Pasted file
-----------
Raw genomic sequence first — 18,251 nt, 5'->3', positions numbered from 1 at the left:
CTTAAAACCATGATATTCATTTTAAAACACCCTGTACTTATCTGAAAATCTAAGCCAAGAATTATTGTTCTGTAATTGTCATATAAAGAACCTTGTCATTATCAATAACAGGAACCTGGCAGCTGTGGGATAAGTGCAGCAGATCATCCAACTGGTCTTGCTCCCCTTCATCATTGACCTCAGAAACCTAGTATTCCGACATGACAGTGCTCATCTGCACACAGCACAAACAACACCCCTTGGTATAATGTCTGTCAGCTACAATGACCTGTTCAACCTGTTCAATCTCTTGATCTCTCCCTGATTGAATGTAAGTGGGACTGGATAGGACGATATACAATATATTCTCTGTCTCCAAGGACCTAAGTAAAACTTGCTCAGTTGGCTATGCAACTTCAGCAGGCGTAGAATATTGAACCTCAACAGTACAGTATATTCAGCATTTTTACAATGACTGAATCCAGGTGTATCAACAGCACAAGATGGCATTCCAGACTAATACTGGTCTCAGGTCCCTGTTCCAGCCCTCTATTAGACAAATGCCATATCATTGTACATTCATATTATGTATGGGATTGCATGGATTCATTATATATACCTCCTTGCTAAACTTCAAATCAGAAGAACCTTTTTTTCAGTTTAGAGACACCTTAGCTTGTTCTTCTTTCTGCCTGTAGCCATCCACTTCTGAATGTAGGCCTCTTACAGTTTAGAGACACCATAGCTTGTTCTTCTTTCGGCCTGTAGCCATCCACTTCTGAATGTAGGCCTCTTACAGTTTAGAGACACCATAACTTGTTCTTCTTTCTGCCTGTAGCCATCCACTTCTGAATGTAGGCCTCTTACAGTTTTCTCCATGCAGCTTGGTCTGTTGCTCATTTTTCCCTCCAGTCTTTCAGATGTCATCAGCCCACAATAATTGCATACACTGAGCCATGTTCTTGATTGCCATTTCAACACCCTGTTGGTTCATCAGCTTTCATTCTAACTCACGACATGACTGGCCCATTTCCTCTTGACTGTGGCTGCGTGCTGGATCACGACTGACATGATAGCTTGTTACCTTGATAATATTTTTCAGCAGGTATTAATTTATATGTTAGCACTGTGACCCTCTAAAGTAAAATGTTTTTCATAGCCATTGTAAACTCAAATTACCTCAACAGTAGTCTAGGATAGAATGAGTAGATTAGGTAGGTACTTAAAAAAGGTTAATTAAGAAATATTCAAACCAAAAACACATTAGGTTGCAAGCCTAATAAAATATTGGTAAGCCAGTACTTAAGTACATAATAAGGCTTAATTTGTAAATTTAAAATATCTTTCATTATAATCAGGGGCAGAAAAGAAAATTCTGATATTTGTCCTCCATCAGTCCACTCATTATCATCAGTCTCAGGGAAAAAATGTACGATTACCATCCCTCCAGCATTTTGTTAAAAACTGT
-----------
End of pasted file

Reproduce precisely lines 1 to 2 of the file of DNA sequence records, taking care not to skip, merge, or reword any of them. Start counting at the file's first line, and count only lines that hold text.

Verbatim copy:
Raw genomic sequence first — 18,251 nt, 5'->3', positions numbered from 1 at the left:
CTTAAAACCATGATATTCATTTTAAAACACCCTGTACTTATCTGAAAATCTAAGCCAAGAATTATTGTTCTGTAATTGTCATATAAAGAACCTTGTCATTATCAATAACAGGAACCTGGCAGCTGTGGGATAAGTGCAGCAGATCATCCAACTGGTCTTGCTCCCCTTCATCATTGACCTCAGAAACCTAGTATTCCGACATGACAGTGCTCATCTGCACACAGCACAAACAACACCCCTTGGTATAATGTCTGTCAGCTACAATGACCTGTTCAACCTGTTCAATCTCTTGATCTCTCCCTGATTGAATGTAAGTGGGACTGGATAGGACGATATACAATATATTCTCTGTCTCCAAGGACCTAAGTAAAACTTGCTCAGTTGGCTATGCAACTTCAGCAGGCGTAGAATATTGAACCTCAACAGTACAGTATATTCAGCATTTTTACAATGACTGAATCCAGGTGTATCAACAGCACAAGATGGCATTCCAGACTAATACTGGTCTCAGGTCCCTGTTCCAGCCCTCTATTAGACAAATGCCATATCATTGTACATTCATATTATGTATGGGATTGCATGGATTCATTATATATACCTCCTTGCTAAACTTCAAATCAGAAGAACCTTTTTTTCAGTTTAGAGACACCTTAGCTTGTTCTTCTTTCTGCCTGTAGCCATCCACTTCTGAATGTAGGCCTCTTACAGTTTAGAGACACCATAGCTTGTTCTTCTTTCGGCCTGTAGCCATCCACTTCTGAATGTAGGCCTCTTACAGTTTAGAGACACCATAACTTGTTCTTCTTTCTGCCTGTAGCCATCCACTTCTGAATGTAGGCCTCTTACAGTTTTCTCCATGCAGCTTGGTCTGTTGCTCATTTTTCCCTCCAGTCTTTCAGATGTCATCAGCCCACAATAATTGCATACACTGAGCCATGTTCTTGATTGCCATTTCAACACCCTGTTGGTTCATCAGCTTTCATTCTAACTCACGACATGACTGGCCCATTTCCTCTTGACTGTGGCTGCGTGCTGGATCACGACTGACATGATAGCTTGTTACCTTGATAATATTTTTCAGCAGGTATTAATTTATATGTTAGCACTGTGACCCTCTAAAGTAAAATGTTTTTCATAGCCATTGTAAACTCAAATTACCTCAACAGTAGTCTAGGATAGAATGAGTAGATTAGGTAGGTACTTAAAAAAGGTTAATTAAGAAATATTCAAACCAAAAACACATTAGGTTGCAAGCCTAATAAAATATTGGTAAGCCAGTACTTAAGTACATAATAAGGCTTAATTTGTAAATTTAAAATATCTTTCATTATAATCAGGGGCAGAAAAGAAAATTCTGATATTTGTCCTCCATCAGTCCACTCATTATCATCAGTCTCAGGGAAAAAATGTACGATTACCATCCCTCCAGCATTTTGTTAAAAACTGT